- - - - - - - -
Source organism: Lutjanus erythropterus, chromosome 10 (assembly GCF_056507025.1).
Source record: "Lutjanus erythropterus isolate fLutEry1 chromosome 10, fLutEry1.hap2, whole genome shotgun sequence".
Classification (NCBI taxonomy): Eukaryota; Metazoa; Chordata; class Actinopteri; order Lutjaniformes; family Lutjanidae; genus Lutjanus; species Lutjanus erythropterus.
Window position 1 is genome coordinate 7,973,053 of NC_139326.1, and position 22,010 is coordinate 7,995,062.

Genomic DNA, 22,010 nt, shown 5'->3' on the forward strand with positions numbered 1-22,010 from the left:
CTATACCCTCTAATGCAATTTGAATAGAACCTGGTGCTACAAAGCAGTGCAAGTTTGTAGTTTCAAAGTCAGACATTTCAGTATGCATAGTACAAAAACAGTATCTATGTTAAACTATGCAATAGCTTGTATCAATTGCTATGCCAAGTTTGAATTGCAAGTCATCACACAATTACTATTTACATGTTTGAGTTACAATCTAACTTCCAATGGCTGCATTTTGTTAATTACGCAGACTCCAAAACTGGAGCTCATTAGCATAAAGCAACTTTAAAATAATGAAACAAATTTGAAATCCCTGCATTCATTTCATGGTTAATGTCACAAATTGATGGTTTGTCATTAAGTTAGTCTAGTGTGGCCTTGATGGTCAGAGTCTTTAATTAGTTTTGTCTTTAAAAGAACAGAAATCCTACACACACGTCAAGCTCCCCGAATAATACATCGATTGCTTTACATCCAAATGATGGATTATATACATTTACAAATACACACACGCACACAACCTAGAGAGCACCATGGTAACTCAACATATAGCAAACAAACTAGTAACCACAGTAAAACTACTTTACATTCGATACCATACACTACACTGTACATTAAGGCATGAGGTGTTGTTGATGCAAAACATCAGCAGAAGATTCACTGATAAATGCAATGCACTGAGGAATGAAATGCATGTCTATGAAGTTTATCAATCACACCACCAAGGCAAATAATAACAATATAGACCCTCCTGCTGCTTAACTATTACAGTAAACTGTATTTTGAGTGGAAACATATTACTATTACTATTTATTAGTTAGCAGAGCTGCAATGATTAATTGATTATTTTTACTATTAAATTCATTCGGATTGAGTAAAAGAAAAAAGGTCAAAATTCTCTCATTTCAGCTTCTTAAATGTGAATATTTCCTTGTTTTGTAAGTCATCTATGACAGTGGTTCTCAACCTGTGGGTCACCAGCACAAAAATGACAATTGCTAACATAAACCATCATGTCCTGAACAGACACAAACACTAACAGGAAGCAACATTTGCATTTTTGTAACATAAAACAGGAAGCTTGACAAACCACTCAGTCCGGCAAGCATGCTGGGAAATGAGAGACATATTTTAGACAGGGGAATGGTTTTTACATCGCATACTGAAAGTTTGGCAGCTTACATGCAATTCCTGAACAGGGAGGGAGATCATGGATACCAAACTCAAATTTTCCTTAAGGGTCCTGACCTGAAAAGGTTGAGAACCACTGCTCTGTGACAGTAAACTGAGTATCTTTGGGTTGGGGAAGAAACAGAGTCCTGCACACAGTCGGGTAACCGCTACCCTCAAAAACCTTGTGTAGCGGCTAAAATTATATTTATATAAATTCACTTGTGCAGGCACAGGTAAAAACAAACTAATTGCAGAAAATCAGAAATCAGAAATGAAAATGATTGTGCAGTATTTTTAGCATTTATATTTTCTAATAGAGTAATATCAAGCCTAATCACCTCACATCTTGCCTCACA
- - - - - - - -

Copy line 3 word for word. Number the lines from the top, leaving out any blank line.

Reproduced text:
Classification (NCBI taxonomy): Eukaryota; Metazoa; Chordata; class Actinopteri; order Lutjaniformes; family Lutjanidae; genus Lutjanus; species Lutjanus erythropterus.